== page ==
Artist Antonio de Felipe’s studio assistant, Rumiko Negishi, has filed a lawsuit against the artist. Negishi claims she painted 221 of his signed works from scratch, based on Felipe’s sketches. According to Artnet, Negishi worked in Felipe’s studio for ten years as a painter. The lawsuit insists Felipe “admits the truthful facts regarding the authorship of the paintings.” Negishi is demanding to be considered author or at least co-author of the works.
El Español has published a response from Felipe in which he states Negishi “has intervened in some areas of my paintings, but the intellectual authorship of the works is mine. Fumiko has not contributed anything to them,” De Felipe said. He added: she is merely “a studio assistant, like all artists have.” Should the lawsuit prevail, many artists with studio assistants will need to reconsider their procedures for maintaining sole authorship.
February marked what may be shift in the approach to copyright art foundations are taking. The Rauchenberg Foundation adopted a new policy allowing images of Rauchenberg works to be used, for non-commercial purposes, free of charge or license. Since doing so, the foundation has found a major increase in publicity, and reports the gain outweighs the lost licensing fees.
The Mike Kelley Foundation may be following their lead. The foundation’s president, John Welchman, supported The Rauchenberg Foundation’s policy change. Welchman is a professor, and with educational purposes in mind, plans to discuss easing copyright restrictions on Kelley works.
The Art & Law Program is now accepting applications for its spring 2017 term on a Rolling Basis. The Rolling Admissions deadline is December 16, 2016.
Applicants who apply through Rolling Admissions can expect to receive a decision from the Program 1 to 2 weeks after their application is received. The Program’s admissions process is competitive—as each year they get many more applications than they have spaces for, so if you’d like to increase the likelihood of acceptance or need to know of an acceptance or rejection as soon as possible, obviously the sooner you apply the better it is for you. Non-US based applicants are strongly encouraged to apply sooner rather than later.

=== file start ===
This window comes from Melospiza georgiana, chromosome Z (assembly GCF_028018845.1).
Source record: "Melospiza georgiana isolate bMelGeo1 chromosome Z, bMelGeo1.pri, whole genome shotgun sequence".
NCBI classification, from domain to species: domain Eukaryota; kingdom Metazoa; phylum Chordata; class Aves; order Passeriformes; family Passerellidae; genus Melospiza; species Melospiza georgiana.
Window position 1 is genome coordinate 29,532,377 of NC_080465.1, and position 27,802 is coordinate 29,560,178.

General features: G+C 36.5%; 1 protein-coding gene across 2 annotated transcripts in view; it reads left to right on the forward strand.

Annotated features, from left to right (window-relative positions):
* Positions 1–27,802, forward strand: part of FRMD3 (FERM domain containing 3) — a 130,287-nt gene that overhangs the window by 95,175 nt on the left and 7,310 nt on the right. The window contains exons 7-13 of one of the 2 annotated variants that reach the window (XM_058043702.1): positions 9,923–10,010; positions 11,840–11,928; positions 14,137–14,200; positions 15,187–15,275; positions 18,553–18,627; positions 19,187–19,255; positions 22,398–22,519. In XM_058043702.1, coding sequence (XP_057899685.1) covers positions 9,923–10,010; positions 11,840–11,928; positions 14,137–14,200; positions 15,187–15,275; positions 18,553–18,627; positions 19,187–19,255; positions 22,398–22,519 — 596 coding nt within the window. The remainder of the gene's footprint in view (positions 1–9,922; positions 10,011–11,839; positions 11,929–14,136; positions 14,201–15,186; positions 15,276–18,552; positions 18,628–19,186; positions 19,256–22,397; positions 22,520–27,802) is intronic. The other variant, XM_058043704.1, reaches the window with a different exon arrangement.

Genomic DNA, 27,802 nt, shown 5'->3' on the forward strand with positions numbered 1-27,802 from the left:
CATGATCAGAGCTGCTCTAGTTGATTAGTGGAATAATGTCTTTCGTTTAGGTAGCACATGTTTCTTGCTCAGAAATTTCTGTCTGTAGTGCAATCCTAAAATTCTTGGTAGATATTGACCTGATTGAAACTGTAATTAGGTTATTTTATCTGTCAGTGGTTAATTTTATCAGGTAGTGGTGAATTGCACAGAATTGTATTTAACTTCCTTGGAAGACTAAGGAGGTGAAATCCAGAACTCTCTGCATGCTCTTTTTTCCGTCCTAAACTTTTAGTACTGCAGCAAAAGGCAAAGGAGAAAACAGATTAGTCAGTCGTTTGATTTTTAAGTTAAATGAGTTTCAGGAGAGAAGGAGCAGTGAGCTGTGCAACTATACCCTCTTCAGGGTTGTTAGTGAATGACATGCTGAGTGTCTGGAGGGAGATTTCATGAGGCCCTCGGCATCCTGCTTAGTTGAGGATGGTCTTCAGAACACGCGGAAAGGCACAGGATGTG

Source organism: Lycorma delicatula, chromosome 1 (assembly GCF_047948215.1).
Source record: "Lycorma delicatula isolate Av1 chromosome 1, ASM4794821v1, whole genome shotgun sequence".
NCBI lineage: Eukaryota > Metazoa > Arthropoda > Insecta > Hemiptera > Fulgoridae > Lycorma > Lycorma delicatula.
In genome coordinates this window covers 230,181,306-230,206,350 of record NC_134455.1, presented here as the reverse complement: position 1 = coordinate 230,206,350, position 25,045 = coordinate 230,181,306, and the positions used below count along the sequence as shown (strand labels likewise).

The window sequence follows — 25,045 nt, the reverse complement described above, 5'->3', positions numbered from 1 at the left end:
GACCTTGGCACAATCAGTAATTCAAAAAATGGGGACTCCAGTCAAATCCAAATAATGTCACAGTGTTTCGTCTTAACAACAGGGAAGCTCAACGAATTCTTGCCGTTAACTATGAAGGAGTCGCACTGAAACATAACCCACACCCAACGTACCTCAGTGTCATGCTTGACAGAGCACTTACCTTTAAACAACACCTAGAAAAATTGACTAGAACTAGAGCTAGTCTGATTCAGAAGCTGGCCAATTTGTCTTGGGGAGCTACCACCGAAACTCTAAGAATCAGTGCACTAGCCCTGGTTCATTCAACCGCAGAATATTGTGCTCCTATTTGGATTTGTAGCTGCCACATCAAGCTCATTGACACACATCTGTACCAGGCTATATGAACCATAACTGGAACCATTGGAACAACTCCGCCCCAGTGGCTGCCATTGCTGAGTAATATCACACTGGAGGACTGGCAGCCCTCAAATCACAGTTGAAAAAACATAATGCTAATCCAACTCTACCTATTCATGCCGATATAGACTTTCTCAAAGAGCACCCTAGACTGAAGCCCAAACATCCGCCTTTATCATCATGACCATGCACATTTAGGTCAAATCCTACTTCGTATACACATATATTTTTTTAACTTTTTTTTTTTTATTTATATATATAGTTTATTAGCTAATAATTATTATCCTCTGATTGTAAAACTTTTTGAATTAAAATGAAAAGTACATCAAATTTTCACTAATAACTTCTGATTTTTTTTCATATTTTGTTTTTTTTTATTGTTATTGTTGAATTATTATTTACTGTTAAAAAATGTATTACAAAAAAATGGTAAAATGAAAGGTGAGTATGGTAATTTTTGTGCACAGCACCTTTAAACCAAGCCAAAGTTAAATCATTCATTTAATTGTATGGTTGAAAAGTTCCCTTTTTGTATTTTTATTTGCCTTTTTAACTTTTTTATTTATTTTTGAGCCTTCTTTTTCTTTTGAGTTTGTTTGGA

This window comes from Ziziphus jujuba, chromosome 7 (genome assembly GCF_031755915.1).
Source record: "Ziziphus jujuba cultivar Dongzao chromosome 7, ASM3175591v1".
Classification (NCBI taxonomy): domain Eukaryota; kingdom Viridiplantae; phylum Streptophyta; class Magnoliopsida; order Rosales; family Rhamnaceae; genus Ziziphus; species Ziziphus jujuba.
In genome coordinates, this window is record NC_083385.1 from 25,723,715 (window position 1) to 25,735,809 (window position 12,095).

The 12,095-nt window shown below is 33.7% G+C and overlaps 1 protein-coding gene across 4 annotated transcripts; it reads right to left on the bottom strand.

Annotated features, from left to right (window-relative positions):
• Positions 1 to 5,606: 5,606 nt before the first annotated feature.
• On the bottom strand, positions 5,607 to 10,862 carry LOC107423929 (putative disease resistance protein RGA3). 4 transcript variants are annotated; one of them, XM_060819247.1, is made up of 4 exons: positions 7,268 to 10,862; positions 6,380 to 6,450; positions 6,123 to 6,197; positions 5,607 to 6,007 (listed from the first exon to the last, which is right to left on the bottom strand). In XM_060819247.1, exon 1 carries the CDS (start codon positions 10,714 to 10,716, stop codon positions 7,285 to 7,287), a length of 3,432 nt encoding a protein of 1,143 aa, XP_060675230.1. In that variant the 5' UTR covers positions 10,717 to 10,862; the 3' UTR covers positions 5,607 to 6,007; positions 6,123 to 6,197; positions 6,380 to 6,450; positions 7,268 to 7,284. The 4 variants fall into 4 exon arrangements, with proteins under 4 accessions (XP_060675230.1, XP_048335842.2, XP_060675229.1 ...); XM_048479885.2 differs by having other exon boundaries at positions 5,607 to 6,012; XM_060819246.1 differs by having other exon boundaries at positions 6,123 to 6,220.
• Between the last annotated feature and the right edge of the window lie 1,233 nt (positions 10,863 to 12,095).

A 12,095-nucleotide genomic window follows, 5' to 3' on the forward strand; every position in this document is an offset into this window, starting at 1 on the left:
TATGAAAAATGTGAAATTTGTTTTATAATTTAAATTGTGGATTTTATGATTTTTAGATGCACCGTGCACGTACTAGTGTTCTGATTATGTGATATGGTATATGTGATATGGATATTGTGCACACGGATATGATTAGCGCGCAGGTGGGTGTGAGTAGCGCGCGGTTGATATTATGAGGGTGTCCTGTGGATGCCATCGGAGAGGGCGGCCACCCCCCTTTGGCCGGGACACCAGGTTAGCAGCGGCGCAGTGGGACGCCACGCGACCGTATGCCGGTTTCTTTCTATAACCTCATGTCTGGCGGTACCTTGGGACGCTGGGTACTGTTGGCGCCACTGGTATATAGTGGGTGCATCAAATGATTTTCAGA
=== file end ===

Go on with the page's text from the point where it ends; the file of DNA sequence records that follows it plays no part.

In more exciting news, the spring 2017 seminars will be held at the Cornell Art Architecture Planning headquarters at 26 Broadway in New York City.
Application info may be found here. For a list of seminar leaders, click here.
Image courtesy of Donut Taco Palace.
Hand gestures and trademark lawsuits.
As much as I love my Texas Longhorns, I have to admit this is bordering on the aggressive and ridiculous. Can’t we all just eat a taco followed by a donut?
Artist Tom Holmes, creator of the Arc of History at the U.S. Highway 550/160 intersection, hoped to restore his work after it was vandalized in summer 2015. Upon receiving $28,000 from the Public Arts Commission, Holmes had a majority of the funds to repair the work, however, the city had already decided on it’s removal.
The incident requires consideration of the Visual Artists Rights Act, allowing artists certain rights to protect their work from destruction. Would the city be in violation of this federal law should they bar the repairs?
I’m very happy to announce that my most recent art & law essay, Primary Structure: Law, Power, Architecture, has been published in Perspecta: The Yale Architectural Journal. Among other subjects, the essay analyzes not only appropriation as we’ve come to know it, but also architectural-artistic projects that appropriate law as medium; some more successfully than others.
This issue of Perspecta—the oldest and most distinguished student-edited architectural journal in America—explores the uneasy lines between quotation, appropriation, and plagiarism, proposing a constructive reevaluation of contemporary means of architectural production and reproduction.
Grab the issue, Quote, while it lasts. I thank Russell LeStourgeon, Violette Paquerette, and AJ Artemel for their patience with me and for doing such a wonderful job as editors.